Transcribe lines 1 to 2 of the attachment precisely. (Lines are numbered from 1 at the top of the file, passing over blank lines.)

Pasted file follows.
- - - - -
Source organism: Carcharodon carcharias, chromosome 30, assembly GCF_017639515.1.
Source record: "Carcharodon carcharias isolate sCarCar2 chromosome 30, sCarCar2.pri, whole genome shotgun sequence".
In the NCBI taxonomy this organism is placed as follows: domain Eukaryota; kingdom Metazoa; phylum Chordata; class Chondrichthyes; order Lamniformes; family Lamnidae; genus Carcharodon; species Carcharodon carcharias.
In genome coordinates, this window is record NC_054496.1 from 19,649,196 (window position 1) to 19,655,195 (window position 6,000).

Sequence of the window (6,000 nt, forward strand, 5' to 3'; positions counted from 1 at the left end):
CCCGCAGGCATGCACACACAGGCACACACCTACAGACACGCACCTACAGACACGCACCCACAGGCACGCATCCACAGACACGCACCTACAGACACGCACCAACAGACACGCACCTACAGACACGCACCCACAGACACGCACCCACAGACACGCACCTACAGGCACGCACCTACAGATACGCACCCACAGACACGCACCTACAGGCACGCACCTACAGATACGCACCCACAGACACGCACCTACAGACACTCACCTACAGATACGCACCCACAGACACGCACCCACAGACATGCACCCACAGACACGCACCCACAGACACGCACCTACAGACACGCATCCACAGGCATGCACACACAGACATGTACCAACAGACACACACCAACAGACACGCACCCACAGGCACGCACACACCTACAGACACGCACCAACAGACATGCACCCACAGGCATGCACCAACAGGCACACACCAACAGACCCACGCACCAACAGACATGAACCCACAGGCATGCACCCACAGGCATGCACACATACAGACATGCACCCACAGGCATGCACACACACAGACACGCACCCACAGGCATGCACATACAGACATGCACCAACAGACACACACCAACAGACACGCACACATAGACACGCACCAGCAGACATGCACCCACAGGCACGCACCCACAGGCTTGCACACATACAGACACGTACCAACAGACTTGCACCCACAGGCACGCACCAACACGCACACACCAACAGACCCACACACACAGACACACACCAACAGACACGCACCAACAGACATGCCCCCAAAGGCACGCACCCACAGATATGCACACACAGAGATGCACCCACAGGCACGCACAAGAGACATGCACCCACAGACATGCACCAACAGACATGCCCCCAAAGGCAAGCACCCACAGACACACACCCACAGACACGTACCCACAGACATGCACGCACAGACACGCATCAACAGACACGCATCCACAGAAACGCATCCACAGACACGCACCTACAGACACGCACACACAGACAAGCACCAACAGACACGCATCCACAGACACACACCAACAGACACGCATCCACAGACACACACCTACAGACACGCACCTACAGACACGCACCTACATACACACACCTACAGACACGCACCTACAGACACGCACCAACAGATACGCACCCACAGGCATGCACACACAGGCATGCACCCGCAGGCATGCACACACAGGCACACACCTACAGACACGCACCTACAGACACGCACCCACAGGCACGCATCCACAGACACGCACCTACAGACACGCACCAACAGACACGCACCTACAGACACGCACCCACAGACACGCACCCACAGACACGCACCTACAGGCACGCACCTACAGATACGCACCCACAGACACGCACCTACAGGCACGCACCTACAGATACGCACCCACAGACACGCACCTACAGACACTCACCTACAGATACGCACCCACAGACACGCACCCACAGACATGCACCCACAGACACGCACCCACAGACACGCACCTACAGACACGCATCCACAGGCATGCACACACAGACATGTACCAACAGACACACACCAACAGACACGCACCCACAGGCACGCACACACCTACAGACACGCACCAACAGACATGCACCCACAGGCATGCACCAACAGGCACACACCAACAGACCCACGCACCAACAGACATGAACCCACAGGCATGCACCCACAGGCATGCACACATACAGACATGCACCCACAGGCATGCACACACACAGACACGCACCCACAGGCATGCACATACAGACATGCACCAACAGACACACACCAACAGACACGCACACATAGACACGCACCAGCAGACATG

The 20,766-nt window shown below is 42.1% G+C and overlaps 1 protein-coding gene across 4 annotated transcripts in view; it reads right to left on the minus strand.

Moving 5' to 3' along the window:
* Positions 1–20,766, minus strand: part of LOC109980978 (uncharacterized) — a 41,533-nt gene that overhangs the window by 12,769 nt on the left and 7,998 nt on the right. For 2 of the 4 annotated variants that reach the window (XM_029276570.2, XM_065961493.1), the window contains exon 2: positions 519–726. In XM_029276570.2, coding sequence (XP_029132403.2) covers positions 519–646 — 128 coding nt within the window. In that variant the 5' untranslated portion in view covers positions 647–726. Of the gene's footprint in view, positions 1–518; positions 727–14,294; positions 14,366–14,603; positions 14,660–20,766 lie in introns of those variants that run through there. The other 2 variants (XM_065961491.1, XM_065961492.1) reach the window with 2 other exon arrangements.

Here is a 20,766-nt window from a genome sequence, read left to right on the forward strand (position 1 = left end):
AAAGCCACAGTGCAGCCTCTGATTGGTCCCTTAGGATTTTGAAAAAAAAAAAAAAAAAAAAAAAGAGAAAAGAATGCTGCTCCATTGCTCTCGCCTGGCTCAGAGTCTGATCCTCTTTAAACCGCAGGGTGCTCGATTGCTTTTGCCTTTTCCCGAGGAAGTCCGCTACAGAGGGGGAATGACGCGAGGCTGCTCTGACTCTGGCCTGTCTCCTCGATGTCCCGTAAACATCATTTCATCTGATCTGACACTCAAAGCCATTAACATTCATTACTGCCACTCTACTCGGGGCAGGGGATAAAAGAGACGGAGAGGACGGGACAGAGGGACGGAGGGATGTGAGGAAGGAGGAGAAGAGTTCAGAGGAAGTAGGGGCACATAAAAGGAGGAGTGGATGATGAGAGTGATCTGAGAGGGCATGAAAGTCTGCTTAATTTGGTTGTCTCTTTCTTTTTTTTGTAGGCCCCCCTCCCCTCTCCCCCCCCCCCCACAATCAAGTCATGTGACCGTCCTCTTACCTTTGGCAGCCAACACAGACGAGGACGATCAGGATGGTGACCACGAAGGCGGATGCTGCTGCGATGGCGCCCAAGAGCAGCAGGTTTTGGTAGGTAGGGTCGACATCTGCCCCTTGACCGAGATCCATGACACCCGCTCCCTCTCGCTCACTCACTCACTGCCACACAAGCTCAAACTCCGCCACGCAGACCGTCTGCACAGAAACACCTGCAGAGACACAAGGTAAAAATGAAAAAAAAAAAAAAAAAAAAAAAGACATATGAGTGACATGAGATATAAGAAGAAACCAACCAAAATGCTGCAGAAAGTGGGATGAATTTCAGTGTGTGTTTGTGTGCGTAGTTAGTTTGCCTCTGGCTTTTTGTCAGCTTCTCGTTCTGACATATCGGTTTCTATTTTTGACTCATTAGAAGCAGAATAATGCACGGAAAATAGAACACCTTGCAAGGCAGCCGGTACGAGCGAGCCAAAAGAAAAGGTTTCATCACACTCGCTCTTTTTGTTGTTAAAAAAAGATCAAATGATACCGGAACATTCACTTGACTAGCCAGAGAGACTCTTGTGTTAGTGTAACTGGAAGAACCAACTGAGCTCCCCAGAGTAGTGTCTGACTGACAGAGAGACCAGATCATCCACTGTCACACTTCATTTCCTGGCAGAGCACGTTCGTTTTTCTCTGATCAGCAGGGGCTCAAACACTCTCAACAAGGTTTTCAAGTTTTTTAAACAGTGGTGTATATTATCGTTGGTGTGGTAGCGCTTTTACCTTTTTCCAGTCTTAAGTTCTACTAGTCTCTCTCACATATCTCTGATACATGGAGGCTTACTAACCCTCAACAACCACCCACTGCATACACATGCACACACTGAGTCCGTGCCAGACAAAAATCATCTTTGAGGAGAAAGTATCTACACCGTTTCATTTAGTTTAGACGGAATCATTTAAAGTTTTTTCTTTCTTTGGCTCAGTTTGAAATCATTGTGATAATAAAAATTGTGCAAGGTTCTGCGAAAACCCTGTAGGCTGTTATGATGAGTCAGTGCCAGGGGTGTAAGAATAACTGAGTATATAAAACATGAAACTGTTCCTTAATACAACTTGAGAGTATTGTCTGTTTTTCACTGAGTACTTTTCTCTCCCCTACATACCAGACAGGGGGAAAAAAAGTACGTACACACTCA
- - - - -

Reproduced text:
Source organism: Carcharodon carcharias, chromosome 30, assembly GCF_017639515.1.
Source record: "Carcharodon carcharias isolate sCarCar2 chromosome 30, sCarCar2.pri, whole genome shotgun sequence".